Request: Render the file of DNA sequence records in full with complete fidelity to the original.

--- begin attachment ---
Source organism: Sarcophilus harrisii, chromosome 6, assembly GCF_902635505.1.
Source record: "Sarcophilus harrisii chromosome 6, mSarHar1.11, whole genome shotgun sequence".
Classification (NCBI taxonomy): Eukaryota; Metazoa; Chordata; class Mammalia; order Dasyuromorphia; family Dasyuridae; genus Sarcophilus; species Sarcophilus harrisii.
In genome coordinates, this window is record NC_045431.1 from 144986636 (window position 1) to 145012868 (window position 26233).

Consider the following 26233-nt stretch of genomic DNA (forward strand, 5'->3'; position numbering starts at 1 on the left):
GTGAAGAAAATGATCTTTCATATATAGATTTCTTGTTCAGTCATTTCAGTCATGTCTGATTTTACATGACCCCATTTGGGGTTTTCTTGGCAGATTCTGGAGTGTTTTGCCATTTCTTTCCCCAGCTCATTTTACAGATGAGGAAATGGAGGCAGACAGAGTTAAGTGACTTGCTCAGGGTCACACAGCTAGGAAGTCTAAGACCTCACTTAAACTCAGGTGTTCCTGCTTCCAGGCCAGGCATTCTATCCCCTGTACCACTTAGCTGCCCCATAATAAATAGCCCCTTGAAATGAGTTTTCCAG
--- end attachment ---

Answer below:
Source organism: Sarcophilus harrisii, chromosome 6, assembly GCF_902635505.1.
Source record: "Sarcophilus harrisii chromosome 6, mSarHar1.11, whole genome shotgun sequence".
Classification (NCBI taxonomy): Eukaryota; Metazoa; Chordata; class Mammalia; order Dasyuromorphia; family Dasyuridae; genus Sarcophilus; species Sarcophilus harrisii.
In genome coordinates, this window is record NC_045431.1 from 144986636 (window position 1) to 145012868 (window position 26233).

Consider the following 26233-nt stretch of genomic DNA (forward strand, 5'->3'; position numbering starts at 1 on the left):
GTGAAGAAAATGATCTTTCATATATAGATTTCTTGTTCAGTCATTTCAGTCATGTCTGATTTTACATGACCCCATTTGGGGTTTTCTTGGCAGATTCTGGAGTGTTTTGCCATTTCTTTCCCCAGCTCATTTTACAGATGAGGAAATGGAGGCAGACAGAGTTAAGTGACTTGCTCAGGGTCACACAGCTAGGAAGTCTAAGACCTCACTTAAACTCAGGTGTTCCTGCTTCCAGGCCAGGCATTCTATCCCCTGTACCACTTAGCTGCCCCATAATAAATAGCCCCTTGAAATGAGTTTTCCAG